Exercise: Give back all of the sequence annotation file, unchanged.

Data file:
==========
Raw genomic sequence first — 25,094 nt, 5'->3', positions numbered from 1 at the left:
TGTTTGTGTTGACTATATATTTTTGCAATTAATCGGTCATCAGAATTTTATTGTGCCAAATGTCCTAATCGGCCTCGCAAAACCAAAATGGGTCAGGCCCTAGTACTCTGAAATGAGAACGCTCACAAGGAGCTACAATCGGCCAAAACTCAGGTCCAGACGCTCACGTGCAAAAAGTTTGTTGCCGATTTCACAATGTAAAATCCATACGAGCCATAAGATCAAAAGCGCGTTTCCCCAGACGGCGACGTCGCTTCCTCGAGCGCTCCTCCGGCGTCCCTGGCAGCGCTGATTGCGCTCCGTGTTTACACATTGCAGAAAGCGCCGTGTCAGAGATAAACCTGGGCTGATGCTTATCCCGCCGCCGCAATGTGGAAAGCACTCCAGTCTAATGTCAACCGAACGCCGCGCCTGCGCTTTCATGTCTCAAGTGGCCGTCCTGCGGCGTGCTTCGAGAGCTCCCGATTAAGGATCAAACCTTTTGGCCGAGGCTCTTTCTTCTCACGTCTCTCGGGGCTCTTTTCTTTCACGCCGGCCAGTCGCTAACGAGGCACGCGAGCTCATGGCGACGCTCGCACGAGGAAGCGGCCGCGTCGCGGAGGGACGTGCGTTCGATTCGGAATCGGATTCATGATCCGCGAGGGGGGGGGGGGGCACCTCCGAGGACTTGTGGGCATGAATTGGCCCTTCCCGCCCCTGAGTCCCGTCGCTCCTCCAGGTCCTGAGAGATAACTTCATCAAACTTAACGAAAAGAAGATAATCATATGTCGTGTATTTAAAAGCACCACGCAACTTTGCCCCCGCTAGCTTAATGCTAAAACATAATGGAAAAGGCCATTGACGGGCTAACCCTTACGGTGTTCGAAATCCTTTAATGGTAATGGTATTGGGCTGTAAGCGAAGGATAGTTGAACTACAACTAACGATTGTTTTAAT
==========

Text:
Raw genomic sequence first — 25,094 nt, 5'->3', positions numbered from 1 at the left:
TGTTTGTGTTGACTATATATTTTTGCAATTAATCGGTCATCAGAATTTTATTGTGCCAAATGTCCTAATCGGCCTCGCAAAACCAAAATGGGTCAGGCCCTAGTACTCTGAAATGAGAACGCTCACAAGGAGCTACAATCGGCCAAAACTCAGGTCCAGACGCTCACGTGCAAAAAGTTTGTTGCCGATTTCACAATGTAAAATCCATACGAGCCATAAGATCAAAAGCGCGTTTCCCCAGACGGCGACGTCGCTTCCTCGAGCGCTCCTCCGGCGTCCCTGGCAGCGCTGATTGCGCTCCGTGTTTACACATTGCAGAAAGCGCCGTGTCAGAGATAAACCTGGGCTGATGCTTATCCCGCCGCCGCAATGTGGAAAGCACTCCAGTCTAATGTCAACCGAACGCCGCGCCTGCGCTTTCATGTCTCAAGTGGCCGTCCTGCGGCGTGCTTCGAGAGCTCCCGATTAAGGATCAAACCTTTTGGCCGAGGCTCTTTCTTCTCACGTCTCTCGGGGCTCTTTTCTTTCACGCCGGCCAGTCGCTAACGAGGCACGCGAGCTCATGGCGACGCTCGCACGAGGAAGCGGCCGCGTCGCGGAGGGACGTGCGTTCGATTCGGAATCGGATTCATGATCCGCGAGGGGGGGGGGGGGCACCTCCGAGGACTTGTGGGCATGAATTGGCCCTTCCCGCCCCTGAGTCCCGTCGCTCCTCCAGGTCCTGAGAGATAACTTCATCAAACTTAACGAAAAGAAGATAATCATATGTCGTGTATTTAAAAGCACCACGCAACTTTGCCCCCGCTAGCTTAATGCTAAAACATAATGGAAAAGGCCATTGACGGGCTAACCCTTACGGTGTTCGAAATCCTTTAATGGTAATGGTATTGGGCTGTAAGCGAAGGATAGTTGAACTACAACTAACGATTGTTTTAAT